On Tuesday, the left-leaning Daily Kos trashed Phil Levine, calling the Miami Beach mayor a “Trump-praising Democrat” who could “hurt the party’s chance” to win the Florida Governor race.
This is not only misleading, but it is also inaccurate.
Apart from the unlikelihood that any Democrat would actually praise Trump, the accompanying article limited its focus a comment by Levine on FOX Radio’s Brian Kilmeade Show (another ill-advised move for a Democrat seeking higher office): “So far the president has done a very good job.”
What the Daily Kos took out of context was that Levine – a friend and surrogate of both Bill and Hillary Clinton who frequently blasted Trump in the campaign – was discussing the president’s well-received recent speech in Poland, and not his overall performance.
Also going unmentioned: Levine’s established Democratic positions, particularly on issues such as Medicaid expansion, climate change, minimum wage increase and more.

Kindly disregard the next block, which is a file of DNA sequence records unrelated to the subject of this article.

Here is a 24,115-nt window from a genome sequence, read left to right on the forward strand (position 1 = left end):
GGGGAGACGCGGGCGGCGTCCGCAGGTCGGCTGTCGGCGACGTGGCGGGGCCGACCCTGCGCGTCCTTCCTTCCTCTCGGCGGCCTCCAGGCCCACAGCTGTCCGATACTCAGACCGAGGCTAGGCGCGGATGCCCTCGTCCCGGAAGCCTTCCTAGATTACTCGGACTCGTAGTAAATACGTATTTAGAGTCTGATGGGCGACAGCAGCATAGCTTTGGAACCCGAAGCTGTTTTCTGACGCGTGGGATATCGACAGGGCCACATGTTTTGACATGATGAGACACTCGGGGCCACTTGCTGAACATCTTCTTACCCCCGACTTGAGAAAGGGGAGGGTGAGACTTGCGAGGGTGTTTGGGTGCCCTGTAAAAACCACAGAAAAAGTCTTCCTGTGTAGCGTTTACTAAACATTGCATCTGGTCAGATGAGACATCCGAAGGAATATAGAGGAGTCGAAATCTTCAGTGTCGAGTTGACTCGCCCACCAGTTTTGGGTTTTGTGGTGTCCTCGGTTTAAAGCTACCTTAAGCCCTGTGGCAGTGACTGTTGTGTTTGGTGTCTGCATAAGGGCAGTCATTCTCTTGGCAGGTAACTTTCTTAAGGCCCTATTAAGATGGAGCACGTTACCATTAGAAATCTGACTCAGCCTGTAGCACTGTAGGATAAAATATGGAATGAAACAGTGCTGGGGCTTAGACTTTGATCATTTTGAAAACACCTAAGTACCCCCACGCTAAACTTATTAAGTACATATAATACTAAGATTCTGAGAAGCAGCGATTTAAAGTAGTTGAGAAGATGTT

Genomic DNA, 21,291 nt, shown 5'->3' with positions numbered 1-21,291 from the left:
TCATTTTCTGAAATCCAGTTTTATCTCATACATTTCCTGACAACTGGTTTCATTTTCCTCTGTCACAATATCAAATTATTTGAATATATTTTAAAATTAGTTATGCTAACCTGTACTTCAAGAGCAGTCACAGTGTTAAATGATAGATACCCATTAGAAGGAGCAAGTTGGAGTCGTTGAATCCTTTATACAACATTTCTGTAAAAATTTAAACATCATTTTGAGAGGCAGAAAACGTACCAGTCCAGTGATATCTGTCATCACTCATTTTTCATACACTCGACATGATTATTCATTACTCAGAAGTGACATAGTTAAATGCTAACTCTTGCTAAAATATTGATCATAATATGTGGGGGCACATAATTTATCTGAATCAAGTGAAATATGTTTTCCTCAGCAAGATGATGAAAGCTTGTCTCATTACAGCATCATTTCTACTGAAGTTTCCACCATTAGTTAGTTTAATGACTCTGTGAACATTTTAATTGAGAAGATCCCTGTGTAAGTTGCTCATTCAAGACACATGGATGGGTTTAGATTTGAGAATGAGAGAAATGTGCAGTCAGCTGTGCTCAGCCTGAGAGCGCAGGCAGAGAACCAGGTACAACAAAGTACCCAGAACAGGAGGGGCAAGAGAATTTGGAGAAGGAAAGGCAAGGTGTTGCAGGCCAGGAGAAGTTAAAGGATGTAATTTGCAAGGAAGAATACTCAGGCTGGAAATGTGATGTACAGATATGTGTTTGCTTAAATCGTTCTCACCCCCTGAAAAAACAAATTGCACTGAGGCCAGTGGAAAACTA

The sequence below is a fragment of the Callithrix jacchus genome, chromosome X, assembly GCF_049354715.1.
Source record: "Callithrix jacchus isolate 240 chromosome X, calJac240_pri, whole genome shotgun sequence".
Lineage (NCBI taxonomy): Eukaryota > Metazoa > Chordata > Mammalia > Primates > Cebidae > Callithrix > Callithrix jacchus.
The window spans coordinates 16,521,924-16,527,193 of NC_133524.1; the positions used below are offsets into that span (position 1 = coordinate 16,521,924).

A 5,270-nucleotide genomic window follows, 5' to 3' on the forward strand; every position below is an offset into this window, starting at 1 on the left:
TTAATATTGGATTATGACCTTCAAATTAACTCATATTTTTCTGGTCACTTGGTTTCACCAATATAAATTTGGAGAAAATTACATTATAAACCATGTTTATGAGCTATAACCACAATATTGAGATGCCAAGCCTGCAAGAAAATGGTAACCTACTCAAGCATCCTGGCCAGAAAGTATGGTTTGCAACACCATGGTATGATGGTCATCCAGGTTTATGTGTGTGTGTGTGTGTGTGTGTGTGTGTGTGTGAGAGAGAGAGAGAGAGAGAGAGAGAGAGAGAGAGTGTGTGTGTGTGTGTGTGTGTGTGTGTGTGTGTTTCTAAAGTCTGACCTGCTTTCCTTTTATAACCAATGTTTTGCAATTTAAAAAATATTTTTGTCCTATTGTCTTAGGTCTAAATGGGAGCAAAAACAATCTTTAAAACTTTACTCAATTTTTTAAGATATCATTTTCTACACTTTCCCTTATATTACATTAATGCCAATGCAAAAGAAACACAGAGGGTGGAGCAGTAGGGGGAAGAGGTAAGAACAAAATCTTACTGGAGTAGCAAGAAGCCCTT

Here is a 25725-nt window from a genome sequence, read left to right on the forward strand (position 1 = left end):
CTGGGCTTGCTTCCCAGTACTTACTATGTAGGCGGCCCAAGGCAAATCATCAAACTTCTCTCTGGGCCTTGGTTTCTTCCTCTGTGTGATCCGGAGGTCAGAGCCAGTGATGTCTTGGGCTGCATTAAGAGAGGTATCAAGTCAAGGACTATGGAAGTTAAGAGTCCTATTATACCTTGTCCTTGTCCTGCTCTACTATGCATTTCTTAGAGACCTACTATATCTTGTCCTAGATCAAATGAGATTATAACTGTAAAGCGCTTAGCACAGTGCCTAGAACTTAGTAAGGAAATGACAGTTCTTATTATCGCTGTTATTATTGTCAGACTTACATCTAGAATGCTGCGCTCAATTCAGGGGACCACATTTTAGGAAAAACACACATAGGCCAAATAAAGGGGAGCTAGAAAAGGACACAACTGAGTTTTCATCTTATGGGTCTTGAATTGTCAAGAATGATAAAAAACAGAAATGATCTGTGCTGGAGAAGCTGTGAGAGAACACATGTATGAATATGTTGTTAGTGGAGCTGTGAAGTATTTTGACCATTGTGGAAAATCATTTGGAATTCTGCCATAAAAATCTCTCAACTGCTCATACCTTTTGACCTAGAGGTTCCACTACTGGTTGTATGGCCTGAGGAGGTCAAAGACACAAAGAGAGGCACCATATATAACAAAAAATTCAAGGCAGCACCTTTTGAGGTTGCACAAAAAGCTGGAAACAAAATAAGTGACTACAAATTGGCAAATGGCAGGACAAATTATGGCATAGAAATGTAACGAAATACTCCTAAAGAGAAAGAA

Indeed, Kilmeade even cut him off when Levine said: “It’s the funniest thing in the world to be an economic adviser to Donald Trump. That’s kind of like letting the arsonist run the fire department.”
Nevertheless, over the course of his political career, Levine has made many enemies, meaning he will have an uphill battle if he decides to run for governor, which he has not.
One thing Levine does have, if he should choose to run, is a lot of money.
“Levine is certainly fundraising like he’s running for higher office,” Kos writes. “Reportedly worth $100 million, the mayor raised $225,000 from donors in July and gave his own campaign another $275,000, bringing his total self-funding to $2.6 million this cycle.”
“That pace already puts Levine at the front of the pack financially,” the piece concludes, “ahead of every top-tier Democrat who’s announced already.”
Now would again be an appropriate time to repeat that Levine has not announced any further ambition, political or otherwise, beyond his recent SiriusXM “real Florida” listening tour. And if he does, it certainly wouldn’t be at the expense of the party’s chances of winning the Florida governors’ race.